The Punjab Problem
The little Indian state of Punjab, with a population of just about 27 million as per 2011 Census (small, relative to the current national population of 1.4 billion) has had an incredibly rocky history. And it's once again at the front of news channel debates. And it matters.
The state is no stranger to violence. The region has seen great kingdoms wax and wane, put up brave fronts over waves of invasions, given birth to a martial race (though now an outdated idea, conceived for British colonial convenience), and a land often considered synonymous with rebellion and dissent. The peak however, not in some figure of lives lost but in the scarring of the state’s socio-political psyche was during its decades-long battle with insurgency.
The Beginning, and Partition
But let’s start at the beginning. The last century, has been one of violence, deprivation, pain and hardship for this state once considered the fortress and citadel of India, the last stand against the British Colonialism.
In the late 1940s, as the country was nearing independence, the idea of partition gained traction nationally. But the state that was going to bear the worst of it, was also the least at ease with it. How could you, after all, ask the Sikhs to choose between the so-called “Hindu” and “Muslim- sides”? (Recommended reading: While not necessary, a brilliant account of modern Indian political history from the 1940s to 2010s is Ramchandra Guha's India After Gandhi and is perhaps the most perfect introduction to this subject)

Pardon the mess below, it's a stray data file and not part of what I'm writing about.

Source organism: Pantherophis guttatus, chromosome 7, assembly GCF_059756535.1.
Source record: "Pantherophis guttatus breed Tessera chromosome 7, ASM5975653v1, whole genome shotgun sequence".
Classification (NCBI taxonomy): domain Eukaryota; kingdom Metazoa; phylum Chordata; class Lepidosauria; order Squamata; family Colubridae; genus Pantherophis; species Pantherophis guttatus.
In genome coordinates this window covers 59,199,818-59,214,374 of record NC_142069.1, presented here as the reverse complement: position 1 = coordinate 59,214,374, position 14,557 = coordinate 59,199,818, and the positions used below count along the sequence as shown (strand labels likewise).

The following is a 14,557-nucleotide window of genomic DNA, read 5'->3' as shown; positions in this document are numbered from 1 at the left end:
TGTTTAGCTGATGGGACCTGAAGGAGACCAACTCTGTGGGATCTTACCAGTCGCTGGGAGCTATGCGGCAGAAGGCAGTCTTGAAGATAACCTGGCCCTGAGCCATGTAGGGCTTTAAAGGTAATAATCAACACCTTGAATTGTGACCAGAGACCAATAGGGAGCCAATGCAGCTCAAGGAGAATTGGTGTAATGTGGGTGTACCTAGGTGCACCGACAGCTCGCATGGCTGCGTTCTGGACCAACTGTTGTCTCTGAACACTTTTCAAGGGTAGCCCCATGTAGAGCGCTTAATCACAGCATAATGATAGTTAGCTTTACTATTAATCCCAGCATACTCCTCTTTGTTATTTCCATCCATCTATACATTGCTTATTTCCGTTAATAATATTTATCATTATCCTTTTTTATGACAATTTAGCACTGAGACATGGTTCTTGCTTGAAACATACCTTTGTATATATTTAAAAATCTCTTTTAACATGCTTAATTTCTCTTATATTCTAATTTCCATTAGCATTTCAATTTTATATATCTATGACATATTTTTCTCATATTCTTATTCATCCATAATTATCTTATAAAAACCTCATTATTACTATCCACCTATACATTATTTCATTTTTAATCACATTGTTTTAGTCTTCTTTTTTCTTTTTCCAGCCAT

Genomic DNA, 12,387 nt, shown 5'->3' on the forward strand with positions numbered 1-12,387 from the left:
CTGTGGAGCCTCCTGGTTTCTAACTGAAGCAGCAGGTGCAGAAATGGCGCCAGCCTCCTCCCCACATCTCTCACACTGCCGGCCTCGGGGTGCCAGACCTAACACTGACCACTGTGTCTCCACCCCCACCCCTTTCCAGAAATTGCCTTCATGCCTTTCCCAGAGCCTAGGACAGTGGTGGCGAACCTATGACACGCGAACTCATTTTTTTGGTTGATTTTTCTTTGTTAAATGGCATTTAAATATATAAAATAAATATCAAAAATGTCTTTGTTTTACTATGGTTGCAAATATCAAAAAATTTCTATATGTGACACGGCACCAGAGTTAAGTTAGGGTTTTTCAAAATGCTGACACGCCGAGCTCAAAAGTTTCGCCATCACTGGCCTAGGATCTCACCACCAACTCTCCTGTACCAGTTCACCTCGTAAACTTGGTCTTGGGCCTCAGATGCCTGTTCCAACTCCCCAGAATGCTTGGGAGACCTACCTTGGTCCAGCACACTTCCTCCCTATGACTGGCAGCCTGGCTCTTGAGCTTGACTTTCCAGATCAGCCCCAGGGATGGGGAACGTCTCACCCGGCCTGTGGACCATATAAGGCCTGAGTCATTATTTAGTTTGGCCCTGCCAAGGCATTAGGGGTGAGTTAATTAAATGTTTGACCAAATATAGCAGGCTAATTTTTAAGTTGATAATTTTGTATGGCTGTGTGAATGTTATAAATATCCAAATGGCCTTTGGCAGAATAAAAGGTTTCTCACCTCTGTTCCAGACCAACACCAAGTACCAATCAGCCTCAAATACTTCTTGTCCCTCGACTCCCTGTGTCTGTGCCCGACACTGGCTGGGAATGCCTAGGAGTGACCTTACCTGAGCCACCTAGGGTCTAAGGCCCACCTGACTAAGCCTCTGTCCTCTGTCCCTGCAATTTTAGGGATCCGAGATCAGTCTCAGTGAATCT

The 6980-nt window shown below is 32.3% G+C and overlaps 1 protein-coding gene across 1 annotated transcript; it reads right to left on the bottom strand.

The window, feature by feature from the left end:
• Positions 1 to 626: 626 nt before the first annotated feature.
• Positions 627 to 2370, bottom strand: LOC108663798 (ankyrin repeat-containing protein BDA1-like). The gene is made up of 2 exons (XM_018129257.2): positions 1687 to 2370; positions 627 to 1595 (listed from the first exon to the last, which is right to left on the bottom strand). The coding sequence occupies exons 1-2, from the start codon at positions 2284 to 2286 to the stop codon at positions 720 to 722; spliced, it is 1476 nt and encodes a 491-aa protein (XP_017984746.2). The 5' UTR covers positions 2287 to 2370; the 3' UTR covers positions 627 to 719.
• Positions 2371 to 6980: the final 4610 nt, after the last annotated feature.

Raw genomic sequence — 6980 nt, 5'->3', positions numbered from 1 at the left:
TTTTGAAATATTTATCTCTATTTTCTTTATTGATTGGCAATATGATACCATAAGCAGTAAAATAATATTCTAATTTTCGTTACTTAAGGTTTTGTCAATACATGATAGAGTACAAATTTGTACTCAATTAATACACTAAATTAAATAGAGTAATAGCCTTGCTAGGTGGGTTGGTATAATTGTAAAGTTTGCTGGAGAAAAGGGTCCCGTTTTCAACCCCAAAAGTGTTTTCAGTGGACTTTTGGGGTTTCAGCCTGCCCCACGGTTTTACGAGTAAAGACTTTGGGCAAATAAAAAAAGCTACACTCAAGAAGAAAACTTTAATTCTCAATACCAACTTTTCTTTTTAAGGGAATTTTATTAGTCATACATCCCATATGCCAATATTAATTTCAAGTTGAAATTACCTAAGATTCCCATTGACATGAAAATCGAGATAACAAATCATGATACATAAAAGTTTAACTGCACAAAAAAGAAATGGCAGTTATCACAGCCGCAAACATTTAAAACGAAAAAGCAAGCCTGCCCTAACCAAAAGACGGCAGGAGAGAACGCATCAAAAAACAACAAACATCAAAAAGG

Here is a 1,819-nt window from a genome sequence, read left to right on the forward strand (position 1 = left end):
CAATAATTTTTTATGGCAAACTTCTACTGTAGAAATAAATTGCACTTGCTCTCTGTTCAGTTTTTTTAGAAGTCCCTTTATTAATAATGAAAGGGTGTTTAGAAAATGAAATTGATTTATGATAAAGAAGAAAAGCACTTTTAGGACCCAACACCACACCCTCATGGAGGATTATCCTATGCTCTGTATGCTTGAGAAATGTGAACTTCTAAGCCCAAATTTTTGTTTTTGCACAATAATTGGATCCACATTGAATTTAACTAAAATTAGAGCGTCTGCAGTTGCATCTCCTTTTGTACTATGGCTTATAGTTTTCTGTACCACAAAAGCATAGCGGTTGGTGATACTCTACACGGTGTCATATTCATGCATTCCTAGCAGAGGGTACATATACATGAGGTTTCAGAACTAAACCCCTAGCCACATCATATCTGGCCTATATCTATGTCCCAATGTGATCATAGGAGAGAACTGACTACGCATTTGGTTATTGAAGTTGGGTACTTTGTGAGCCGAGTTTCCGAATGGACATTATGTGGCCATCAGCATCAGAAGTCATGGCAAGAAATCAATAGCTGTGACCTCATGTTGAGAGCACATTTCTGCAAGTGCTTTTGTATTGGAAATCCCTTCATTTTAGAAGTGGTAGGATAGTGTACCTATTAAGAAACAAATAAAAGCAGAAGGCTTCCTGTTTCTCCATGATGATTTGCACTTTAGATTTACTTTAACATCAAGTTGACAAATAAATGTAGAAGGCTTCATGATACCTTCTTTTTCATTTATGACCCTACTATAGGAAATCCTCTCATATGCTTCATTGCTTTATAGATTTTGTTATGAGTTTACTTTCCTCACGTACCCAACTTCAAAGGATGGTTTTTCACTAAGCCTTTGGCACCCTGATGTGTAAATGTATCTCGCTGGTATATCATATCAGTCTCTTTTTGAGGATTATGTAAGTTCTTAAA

For the Sikhs, if the proposed Indian Punjab was home to their holiest shrine, the Golden Temple in Amritsar, the Pakistan Punjab had Nankana Sahib, the said birthplace of their community, or Kartarpur Sahib (Where Guru Nanak is said to have breathed his last) To this day, the idea of partition is viewed in disdain in local cultures.
Following months of denial, reluctance and inertia, the partition ensued in a bloody manner. A mass forced migration of a scale heretofore unseen took place alongside communal violence that would still be considered unimaginable. An estimated 1-2 million lives were lost.
The Insurgency Years
If 1940s and 50s were the years of scars and pain, 1960s saw the onset of the green revolution. The state adopted modern agrarian practices, leading to a sudden and large boom in the state economy and prosperity. But in pocketed areas of the state without resources to invest in better resources or small land holdings, this also gave rise to inequality and discontent. In the 70s, these areas later became the breeding ground for insurgency. To quote P.N Junankar:
An inevitable consequence of the Green Revolution has been increasing inequality in rural India. As the high-yielding varieties of crops require regular supply of irrigation and fairly large amounts of fertilisers, the advantage has been biased towards the large farms. These farms have also begun to substitute capital (e g, tractors) for labour. Since the new varieties are profitable there would be an increase in capitalist farming, an attempt by landlords to evict their tenants and cultivate the land with hired labour, and an attempt by large farmers to buy out small farmers. (see citation here)